I never really liked kaiju movies growing up. You know: Kaiju, the Japanese film genre involving guys in rubber monster suits knocking over scale models of cities. Even when I was a kid, Godzilla always seemed too goofy to take seriously.
Especially since the weirdly out-of-place white guy in the helicopter was the only person who whose lip movements matched his dialogue. I didn't understand the nuances of Godzilla's politically charged message, nor the fact that Raymond Burr had been spliced into a foreign movie to make it more palatable to Americans. I just knew there was clearly a grown man inside that Godzilla costume and that it was very silly. As for the rest of the tokusatsu genre, forget about it; by the time that sort of thing made it big in the U.S., I was much too old to be taken in by the likes of the Power Rangers.
I guess I was just an unimaginative kid, or at least one with a very begrudging suspension of disbelief. So I appreciate Attack of the Friday Monsters! A Tokyo Tale for attempting to take me back in time and force me to look at kaiju with the wide-eyed amazement of a child. A different child than me, that is. One with an age-appropriate lack of cynicism. I don't think it quite hits the mark, but I can't fault it for making the effort -- certainly there aren't a lot of other games that would even try.
Set in Tokyo's Setagawa ward in the early 1970s, Friday Monsters actually goes back in time further than my own childhood, casting me (and other players, of course) into the role of a young Japanese kid named Sohto. Having moved to Setagawa only a few days ago with his father and mother, Sohto is fascinated to discover that the town is besieged by giant monsters every Friday afternoon. The entire game takes place over the course of Sohto's first Friday living next to the evidently monster-ridden Fuji-no-hana station, getting to know his neighbors while trying to unravel the mystery of the monsters and, if possible, prevent their next incursion.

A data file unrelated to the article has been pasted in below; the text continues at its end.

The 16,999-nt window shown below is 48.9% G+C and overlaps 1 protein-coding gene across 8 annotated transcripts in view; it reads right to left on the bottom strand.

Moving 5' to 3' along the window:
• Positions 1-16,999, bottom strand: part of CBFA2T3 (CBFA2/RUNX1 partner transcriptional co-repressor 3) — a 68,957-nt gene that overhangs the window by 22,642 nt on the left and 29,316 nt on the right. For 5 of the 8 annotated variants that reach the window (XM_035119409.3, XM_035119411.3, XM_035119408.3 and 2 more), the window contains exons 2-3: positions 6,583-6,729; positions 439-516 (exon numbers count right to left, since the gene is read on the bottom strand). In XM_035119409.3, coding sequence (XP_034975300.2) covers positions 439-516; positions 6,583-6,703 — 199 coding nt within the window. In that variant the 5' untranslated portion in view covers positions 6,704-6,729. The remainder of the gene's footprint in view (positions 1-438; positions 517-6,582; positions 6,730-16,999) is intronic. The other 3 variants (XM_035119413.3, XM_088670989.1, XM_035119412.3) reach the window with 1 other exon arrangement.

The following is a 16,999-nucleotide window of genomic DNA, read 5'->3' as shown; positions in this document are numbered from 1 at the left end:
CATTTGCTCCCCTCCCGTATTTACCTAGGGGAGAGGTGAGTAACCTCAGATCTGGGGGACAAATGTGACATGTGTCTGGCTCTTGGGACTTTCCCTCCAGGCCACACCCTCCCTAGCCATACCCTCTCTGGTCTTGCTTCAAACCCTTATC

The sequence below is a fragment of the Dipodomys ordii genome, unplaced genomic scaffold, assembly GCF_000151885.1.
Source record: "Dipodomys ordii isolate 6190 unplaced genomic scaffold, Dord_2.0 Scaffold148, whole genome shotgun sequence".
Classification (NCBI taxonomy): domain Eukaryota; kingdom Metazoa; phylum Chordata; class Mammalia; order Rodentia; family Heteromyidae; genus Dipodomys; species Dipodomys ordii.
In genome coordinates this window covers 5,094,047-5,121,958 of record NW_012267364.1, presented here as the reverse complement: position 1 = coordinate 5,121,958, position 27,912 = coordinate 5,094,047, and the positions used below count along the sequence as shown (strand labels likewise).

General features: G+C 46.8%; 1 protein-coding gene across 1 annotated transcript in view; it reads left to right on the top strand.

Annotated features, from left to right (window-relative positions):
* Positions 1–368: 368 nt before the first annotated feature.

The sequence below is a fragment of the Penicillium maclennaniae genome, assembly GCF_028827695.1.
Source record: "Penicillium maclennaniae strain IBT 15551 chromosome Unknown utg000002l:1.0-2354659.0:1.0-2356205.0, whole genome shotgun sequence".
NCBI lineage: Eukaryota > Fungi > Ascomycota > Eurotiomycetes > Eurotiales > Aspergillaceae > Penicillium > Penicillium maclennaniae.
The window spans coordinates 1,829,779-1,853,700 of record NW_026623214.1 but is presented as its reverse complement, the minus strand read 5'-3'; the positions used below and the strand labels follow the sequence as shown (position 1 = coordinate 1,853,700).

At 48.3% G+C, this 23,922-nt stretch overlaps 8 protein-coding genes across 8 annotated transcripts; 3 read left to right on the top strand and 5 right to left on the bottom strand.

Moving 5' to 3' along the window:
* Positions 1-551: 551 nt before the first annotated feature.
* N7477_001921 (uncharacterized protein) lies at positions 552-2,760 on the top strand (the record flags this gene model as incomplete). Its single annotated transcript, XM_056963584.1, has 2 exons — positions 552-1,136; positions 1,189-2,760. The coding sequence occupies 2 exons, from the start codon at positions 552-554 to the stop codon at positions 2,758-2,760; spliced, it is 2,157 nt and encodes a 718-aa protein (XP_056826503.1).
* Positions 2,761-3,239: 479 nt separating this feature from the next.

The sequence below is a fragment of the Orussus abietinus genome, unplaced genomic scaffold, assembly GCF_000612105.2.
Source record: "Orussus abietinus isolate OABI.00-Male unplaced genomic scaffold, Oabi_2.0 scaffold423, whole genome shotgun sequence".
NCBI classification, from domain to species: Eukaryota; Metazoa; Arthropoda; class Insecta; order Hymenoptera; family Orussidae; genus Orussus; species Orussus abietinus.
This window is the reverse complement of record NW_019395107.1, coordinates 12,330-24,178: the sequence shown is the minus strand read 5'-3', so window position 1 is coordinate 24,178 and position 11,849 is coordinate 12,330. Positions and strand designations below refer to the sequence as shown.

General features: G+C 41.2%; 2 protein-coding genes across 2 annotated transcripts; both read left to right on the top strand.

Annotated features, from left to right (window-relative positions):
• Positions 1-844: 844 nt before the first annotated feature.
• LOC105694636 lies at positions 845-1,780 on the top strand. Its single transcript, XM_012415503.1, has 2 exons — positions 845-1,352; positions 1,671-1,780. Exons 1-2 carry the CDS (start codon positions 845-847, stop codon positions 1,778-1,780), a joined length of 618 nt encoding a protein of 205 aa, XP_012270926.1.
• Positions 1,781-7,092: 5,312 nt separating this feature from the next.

It quickly becomes clear as you explore the town that the whole "monster invasion" story may in fact turn out to be nothing more than wishful thinking or exaggeration. Were the giant monster tracks dotting the landscape faked? What's the deal with the local television station whose big feature appears to be a monster battle series remarkably similar to the conflicts the locals describe? Why does the warehouse on the outskirts of town seem tied to it all? But then, on the other hand, what's the story with the weird old guy named Frank, who always appears to be lurking nearby? And what of all the shady personal histories that certain characters seem unwilling to discuss?
Friday Monsters bobs and weaves between different possible outcomes, leading players to expect one conclusion only to throw in a new wrinkle that sends things on a totally different tangent, and it does this more than once. Not bad for a game that's only about three hours long. The plot ultimately ends up going in a rather unexpected direction, though despite the eventual narrative shenanigans it never loses its childlike perspective.